American Gods

Dark Horse

Release Date: 3/15/17

Words: Neil Gaiman

Pictures: P. Craig Russell

The Sitch:

If you don’t already know Neil Gaiman, his novel American Gods, or the latest Starz adaptation of said novel…. dude! What the hell!? Basically, Gaiman is a master storyteller. He cannot disappoint. He’s my storyteller god. He just is. If you’re not familiar, American Gods is a kind of horror/supernatural, crime, action/adventure story. Shadow Moon is newly released from jail to find his life is gone. His wife is dead, leaving him defeated, broke and aimless. In his uncertainty he meets the mysterious Mr. Wednesday who offers Shadow a job as a his personal bodyguard. Here begins Shadow’s journey into the supernatural world where ghosts come back and the war between the old gods and the new gods come to a head.

The Confession:

I’m too biased in regards to this story to be fair, I suppose. But I’ll tell you anyway: I love this story! I have always had a soft spot for the kind of tales your elders would tell you over a fire or on a dark and stormy night. I also love folklore, myths and fairy tales. American Gods incorporates it all. If you’ve read and loved The Sandman, this is a no-brainer. If you’ve read the novel this is just more icing on the cake. If you can’t get enough, the Starz adaptation is really good, too. Casting is spot on and Bryan Fuller knows how to translate this story with his visuals. The art in this book reminds me of The Sandman days. It feels both old and timely. It changes depending on the story tidbit being told. Also, the David Mack covers for the variants are worth it alone. It pretty much speaks for itself.

Most of the inside art will contain spoilers so I’ll leave you with two David Mack covers that I am in so much love with.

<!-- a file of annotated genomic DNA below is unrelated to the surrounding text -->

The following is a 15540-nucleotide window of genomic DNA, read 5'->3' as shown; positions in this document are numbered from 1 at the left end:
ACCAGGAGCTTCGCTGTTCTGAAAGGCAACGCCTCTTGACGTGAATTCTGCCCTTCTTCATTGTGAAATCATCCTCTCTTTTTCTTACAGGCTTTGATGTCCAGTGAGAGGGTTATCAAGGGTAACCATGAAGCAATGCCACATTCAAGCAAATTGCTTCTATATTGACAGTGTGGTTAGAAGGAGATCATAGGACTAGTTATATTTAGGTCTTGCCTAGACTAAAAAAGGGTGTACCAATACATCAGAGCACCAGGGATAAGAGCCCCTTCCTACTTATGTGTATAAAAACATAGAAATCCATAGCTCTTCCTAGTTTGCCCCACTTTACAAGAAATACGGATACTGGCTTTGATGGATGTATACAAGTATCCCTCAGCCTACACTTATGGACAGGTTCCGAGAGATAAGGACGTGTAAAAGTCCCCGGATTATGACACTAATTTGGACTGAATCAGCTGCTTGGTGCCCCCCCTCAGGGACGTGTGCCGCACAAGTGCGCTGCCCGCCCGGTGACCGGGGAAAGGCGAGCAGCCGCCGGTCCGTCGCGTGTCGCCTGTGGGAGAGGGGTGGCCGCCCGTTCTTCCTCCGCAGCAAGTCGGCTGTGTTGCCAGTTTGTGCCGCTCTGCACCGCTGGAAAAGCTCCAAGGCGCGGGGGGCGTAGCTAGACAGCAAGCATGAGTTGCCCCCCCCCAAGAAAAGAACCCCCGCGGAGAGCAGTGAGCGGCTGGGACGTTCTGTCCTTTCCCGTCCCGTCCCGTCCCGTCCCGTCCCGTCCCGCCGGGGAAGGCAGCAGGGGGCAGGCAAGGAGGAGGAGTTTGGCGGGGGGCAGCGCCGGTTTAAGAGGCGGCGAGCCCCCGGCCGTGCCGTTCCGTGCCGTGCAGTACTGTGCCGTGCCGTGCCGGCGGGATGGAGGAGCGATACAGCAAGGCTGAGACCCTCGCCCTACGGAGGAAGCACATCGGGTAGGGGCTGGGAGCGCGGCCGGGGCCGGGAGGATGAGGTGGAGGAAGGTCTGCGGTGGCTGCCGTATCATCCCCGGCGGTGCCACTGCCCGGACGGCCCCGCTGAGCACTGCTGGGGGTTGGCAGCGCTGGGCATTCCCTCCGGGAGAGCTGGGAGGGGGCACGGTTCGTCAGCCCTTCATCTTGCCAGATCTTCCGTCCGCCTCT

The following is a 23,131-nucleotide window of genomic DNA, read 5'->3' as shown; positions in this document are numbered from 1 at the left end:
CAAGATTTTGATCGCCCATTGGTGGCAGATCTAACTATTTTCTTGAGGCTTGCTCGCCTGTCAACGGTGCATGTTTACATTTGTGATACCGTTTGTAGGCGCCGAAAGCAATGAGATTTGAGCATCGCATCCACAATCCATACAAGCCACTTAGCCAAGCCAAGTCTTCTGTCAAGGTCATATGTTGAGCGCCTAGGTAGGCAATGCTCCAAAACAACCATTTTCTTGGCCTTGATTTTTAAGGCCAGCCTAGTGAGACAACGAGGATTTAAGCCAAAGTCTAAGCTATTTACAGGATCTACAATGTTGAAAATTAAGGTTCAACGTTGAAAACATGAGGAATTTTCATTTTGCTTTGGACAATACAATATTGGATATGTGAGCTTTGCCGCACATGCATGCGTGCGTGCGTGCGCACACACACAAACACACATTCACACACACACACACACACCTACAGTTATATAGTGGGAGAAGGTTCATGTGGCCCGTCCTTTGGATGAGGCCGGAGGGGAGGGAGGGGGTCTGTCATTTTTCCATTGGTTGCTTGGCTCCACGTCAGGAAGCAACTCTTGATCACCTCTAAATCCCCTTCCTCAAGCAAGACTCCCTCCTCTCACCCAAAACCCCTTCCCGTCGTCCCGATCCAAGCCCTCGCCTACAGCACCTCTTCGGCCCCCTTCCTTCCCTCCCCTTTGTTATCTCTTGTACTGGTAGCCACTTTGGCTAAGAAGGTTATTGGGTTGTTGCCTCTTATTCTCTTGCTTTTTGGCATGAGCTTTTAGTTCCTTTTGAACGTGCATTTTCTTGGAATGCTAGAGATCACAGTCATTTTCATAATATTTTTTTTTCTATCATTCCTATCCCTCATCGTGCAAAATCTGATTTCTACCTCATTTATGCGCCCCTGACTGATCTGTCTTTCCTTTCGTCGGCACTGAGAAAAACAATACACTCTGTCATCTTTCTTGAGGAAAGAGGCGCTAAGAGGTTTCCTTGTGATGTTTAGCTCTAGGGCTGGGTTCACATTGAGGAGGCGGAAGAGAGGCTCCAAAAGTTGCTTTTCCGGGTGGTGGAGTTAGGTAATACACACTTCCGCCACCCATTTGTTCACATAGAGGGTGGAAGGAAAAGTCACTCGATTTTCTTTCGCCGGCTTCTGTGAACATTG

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Glitterbomb

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Release Date: #1 released 9/7/16, Vol. 1 – 3/1/17

Words: Jim Zub

Pictures: Djibril Morissette-Phan

The Sitch:

Farrah Durante is a middle-age actress on the hunt for her next gig in an industry where youth is valued more than experience. Her frustrations become an emotional lure for something even uglier and horrifying than Hollywood itself. Something dark and wicked comes to Farrah, and is eager to help her exact some sweet revenge on the shallow, celebrity obsessed culture of the entertainment industry. Hollywood feeds on the insecurities, desires, and fears of its victims, it’s about time for someone or something hungry enough to bite back.

The Confession:

This horror story about fame and failure is pretty enjoyable. Zub makes some strong character development with Farrah from the start. The reader is pulled in fast and furious into the pain and anguish she has to endure navigating the entertainment world. I’m all for complex female leads, and Farrah is one to root for. As much as I hate Hollywood and it’s messed up culture, I still follow it. I’m still a sucker to watching it and enjoying it for the most part. I also hate it for its power to pull in the more gullible and vulnerable, making victims and monsters of so many. It is such an ugly thing, what Hollywood does to women in particular. It’s disgusting to see the prevalence and enthusiasm for seeing older men with younger woman. It’s disgusting to see women turn against each other and themselves in order to survive. That’s why it’s so satisfying to see the industry receive its due, and it’s even more fun to see it done with such violence and gore. The art is dark and beautiful. The line work and layout is paced just right, which adds to the dread feeling brought out from the subdued colors. The book feels taught and miserable at the same time, just right for this kind of horror story.

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